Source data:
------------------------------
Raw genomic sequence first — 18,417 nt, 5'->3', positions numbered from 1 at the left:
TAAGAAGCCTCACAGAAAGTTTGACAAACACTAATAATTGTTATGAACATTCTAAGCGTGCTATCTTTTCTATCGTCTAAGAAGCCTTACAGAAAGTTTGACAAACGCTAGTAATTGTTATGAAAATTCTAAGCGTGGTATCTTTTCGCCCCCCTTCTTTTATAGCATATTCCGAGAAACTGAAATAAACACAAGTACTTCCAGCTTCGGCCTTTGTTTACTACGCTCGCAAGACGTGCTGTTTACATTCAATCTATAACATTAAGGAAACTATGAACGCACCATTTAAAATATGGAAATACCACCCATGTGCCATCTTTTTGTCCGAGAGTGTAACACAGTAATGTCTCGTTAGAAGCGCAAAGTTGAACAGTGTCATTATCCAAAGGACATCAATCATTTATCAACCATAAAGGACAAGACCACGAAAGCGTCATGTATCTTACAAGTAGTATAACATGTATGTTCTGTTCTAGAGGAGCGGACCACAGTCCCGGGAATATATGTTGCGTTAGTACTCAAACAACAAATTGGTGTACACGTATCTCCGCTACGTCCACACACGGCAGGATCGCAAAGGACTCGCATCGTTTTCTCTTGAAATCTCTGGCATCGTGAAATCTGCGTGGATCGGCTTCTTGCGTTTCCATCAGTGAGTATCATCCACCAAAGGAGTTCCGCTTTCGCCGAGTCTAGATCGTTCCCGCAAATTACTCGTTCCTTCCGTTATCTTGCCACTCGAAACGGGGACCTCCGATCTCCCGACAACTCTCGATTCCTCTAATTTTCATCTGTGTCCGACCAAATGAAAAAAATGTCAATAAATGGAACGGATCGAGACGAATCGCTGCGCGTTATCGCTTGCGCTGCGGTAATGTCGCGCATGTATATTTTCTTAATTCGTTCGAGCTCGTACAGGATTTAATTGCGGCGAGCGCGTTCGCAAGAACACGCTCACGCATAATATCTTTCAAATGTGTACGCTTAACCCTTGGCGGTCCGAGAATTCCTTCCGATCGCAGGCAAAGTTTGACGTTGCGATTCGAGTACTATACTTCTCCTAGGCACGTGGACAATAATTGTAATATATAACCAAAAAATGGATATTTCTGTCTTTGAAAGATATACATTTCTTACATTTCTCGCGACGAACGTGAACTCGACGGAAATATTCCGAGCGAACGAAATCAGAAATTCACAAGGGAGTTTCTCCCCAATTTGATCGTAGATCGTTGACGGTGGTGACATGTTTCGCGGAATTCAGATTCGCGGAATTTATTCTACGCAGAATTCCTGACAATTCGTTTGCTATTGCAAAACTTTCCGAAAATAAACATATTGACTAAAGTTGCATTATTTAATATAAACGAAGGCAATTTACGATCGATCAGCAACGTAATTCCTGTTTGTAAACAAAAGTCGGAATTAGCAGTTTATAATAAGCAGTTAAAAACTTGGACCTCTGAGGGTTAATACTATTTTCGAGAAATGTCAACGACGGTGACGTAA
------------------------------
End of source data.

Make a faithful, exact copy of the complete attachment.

Raw genomic sequence first — 18,417 nt, 5'->3', positions numbered from 1 at the left:
TAAGAAGCCTCACAGAAAGTTTGACAAACACTAATAATTGTTATGAACATTCTAAGCGTGCTATCTTTTCTATCGTCTAAGAAGCCTTACAGAAAGTTTGACAAACGCTAGTAATTGTTATGAAAATTCTAAGCGTGGTATCTTTTCGCCCCCCTTCTTTTATAGCATATTCCGAGAAACTGAAATAAACACAAGTACTTCCAGCTTCGGCCTTTGTTTACTACGCTCGCAAGACGTGCTGTTTACATTCAATCTATAACATTAAGGAAACTATGAACGCACCATTTAAAATATGGAAATACCACCCATGTGCCATCTTTTTGTCCGAGAGTGTAACACAGTAATGTCTCGTTAGAAGCGCAAAGTTGAACAGTGTCATTATCCAAAGGACATCAATCATTTATCAACCATAAAGGACAAGACCACGAAAGCGTCATGTATCTTACAAGTAGTATAACATGTATGTTCTGTTCTAGAGGAGCGGACCACAGTCCCGGGAATATATGTTGCGTTAGTACTCAAACAACAAATTGGTGTACACGTATCTCCGCTACGTCCACACACGGCAGGATCGCAAAGGACTCGCATCGTTTTCTCTTGAAATCTCTGGCATCGTGAAATCTGCGTGGATCGGCTTCTTGCGTTTCCATCAGTGAGTATCATCCACCAAAGGAGTTCCGCTTTCGCCGAGTCTAGATCGTTCCCGCAAATTACTCGTTCCTTCCGTTATCTTGCCACTCGAAACGGGGACCTCCGATCTCCCGACAACTCTCGATTCCTCTAATTTTCATCTGTGTCCGACCAAATGAAAAAAATGTCAATAAATGGAACGGATCGAGACGAATCGCTGCGCGTTATCGCTTGCGCTGCGGTAATGTCGCGCATGTATATTTTCTTAATTCGTTCGAGCTCGTACAGGATTTAATTGCGGCGAGCGCGTTCGCAAGAACACGCTCACGCATAATATCTTTCAAATGTGTACGCTTAACCCTTGGCGGTCCGAGAATTCCTTCCGATCGCAGGCAAAGTTTGACGTTGCGATTCGAGTACTATACTTCTCCTAGGCACGTGGACAATAATTGTAATATATAACCAAAAAATGGATATTTCTGTCTTTGAAAGATATACATTTCTTACATTTCTCGCGACGAACGTGAACTCGACGGAAATATTCCGAGCGAACGAAATCAGAAATTCACAAGGGAGTTTCTCCCCAATTTGATCGTAGATCGTTGACGGTGGTGACATGTTTCGCGGAATTCAGATTCGCGGAATTTATTCTACGCAGAATTCCTGACAATTCGTTTGCTATTGCAAAACTTTCCGAAAATAAACATATTGACTAAAGTTGCATTATTTAATATAAACGAAGGCAATTTACGATCGATCAGCAACGTAATTCCTGTTTGTAAACAAAAGTCGGAATTAGCAGTTTATAATAAGCAGTTAAAAACTTGGACCTCTGAGGGTTAATACTATTTTCGAGAAATGTCAACGACGGTGACGTAA